3. Monitor Your Credit Ratio
The third action that can help you build credit is not using too much of it at once.
Lenders look at how much credit they have extended versus how much you are using. This is also called your credit ratio. As a general rule, your credit ratio should be less than 30% of your available credit.
In other words, the credit ratio accounts for 30% of your FICO score. For example, let’s say you have a Visa with a $10,000 limit. Ideally, you would want your balance to remain below $3,000.
Your credit ratio is based on the sum of all your cards. So, a person with five cards might have a total credit limit of $50,000.
To keep their credit ratio below 30%, a person’s total debt should be less than $15,000. Keep your total credit availability in mind as you figure your ideal credit ratio amount.
4. Increase the Length of Your Credit History
The fourth action you can take is to build the length of your credit history. Once you have an open card, don’t close it, even if you rarely use it.
You don’t have to maintain a balance on your cards. But depending on the lender, you may need to use the card occasionally to keep it open. You can pay it off in full until you need it again later.
Credit reporting agencies (Experian, TransUnion, and Equifax) determine the average age of your open credit. Longer credit histories show trustworthiness. Shorter credit histories aren’t necessarily a negative — they just lack the credibility of age.
To keep your average credit age higher, you should also avoid opening too many new accounts quickly. Opening new accounts effectively lowers the average credit age, which can hurt this part of your score.
5. Rein in New Credit Inquiries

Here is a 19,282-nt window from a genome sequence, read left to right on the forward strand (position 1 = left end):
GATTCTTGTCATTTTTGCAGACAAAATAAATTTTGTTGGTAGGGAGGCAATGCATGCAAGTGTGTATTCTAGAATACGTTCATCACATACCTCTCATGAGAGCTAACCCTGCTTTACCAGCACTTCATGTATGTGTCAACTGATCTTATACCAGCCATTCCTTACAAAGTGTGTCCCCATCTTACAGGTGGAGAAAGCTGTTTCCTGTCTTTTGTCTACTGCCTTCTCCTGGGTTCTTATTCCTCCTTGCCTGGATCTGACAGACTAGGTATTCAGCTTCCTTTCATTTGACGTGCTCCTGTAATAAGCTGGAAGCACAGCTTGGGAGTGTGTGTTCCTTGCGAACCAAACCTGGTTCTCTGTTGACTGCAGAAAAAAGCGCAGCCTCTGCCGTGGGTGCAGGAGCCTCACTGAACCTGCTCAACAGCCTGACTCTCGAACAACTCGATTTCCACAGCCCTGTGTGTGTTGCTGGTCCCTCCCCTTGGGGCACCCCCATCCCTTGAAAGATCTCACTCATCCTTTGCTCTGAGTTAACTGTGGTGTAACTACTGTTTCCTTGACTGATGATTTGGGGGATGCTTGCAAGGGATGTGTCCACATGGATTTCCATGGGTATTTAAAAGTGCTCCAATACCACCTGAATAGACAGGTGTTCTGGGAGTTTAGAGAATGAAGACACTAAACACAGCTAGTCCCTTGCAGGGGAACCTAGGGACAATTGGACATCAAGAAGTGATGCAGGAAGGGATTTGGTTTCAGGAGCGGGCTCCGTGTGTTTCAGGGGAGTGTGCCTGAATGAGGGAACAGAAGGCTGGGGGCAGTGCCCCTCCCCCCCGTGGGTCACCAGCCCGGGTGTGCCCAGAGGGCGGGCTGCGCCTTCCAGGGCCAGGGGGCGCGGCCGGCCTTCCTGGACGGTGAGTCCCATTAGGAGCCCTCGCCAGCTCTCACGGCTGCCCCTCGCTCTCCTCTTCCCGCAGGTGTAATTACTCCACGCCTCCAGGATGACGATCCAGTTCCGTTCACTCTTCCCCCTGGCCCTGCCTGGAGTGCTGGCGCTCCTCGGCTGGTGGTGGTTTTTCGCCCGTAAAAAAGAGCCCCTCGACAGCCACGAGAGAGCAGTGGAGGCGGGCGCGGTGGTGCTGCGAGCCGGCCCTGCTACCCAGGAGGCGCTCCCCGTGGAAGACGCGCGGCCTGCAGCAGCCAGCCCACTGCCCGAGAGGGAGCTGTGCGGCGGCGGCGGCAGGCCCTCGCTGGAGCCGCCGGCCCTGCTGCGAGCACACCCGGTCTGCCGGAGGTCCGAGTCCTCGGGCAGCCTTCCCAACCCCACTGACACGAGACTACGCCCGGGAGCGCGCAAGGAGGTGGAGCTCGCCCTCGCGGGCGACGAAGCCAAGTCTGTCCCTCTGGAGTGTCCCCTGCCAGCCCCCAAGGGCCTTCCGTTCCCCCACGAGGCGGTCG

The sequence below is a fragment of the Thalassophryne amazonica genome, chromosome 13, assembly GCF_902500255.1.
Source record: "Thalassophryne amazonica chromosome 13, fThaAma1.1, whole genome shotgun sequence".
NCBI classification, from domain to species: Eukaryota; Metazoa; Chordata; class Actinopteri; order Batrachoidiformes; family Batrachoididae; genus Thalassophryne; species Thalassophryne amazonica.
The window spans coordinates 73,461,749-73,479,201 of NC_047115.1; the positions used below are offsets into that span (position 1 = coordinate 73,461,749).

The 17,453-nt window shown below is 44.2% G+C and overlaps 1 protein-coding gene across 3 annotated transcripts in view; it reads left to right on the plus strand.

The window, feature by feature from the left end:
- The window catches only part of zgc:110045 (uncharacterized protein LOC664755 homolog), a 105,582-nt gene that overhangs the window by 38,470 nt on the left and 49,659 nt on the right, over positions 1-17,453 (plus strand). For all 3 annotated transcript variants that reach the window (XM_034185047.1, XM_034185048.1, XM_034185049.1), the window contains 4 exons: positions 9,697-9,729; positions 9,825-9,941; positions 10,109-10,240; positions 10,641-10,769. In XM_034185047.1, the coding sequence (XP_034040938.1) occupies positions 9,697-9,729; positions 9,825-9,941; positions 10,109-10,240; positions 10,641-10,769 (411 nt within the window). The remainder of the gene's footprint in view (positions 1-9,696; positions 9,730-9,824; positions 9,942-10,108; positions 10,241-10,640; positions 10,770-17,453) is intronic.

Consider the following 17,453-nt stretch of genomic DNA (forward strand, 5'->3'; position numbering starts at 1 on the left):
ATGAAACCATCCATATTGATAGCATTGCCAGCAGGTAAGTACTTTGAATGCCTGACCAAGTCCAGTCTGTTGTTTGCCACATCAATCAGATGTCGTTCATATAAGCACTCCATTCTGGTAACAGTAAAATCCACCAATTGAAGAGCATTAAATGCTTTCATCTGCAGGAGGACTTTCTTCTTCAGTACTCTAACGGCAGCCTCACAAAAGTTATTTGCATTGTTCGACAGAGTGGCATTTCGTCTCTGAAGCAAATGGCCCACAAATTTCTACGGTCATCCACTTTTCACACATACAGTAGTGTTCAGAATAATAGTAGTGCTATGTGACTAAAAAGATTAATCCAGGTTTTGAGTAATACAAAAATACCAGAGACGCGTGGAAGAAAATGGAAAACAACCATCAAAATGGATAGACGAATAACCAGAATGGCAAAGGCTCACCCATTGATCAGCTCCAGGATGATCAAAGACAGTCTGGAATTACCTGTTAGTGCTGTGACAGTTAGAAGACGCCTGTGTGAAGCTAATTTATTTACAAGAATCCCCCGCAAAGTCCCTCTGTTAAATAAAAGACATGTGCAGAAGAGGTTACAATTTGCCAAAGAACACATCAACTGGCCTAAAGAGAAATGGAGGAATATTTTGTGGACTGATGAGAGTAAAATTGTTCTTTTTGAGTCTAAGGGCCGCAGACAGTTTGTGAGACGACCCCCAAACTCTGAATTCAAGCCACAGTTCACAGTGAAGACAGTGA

Speaking of opening new accounts, you may hear references to “soft” versus “hard” credit inquiries. This refers to whether or not a check on your credit shows on your credit report.
Soft inquiries don’t show in your credit report. If a lender runs this type of check, it’s probably for a pre-approval. So a reported check may show up later in the lending process. Checking your own score is a soft inquiry.
Inquiries like these don’t affect your credit score. However, hard inquiries do. For example, if you want to buy a couch and request store financing, it will show on your credit report. Hard inquiries show on your report for two years but only factor into your credit score for 12 months.
Opening too many lines of credit quickly indicates a person may be in financial trouble and overextending their ability to repay. Having one or two inquiries is not a bad thing, though. And when you’re first building credit, it’s unavoidable. However, as you start building your history, it’s important to limit the frequency you request new lines of credit.
Following these practices will help you quickly establish a strong credit score so you can make the big purchases you want. In addition, maintaining these practices will help you keep your score strong throughout your life.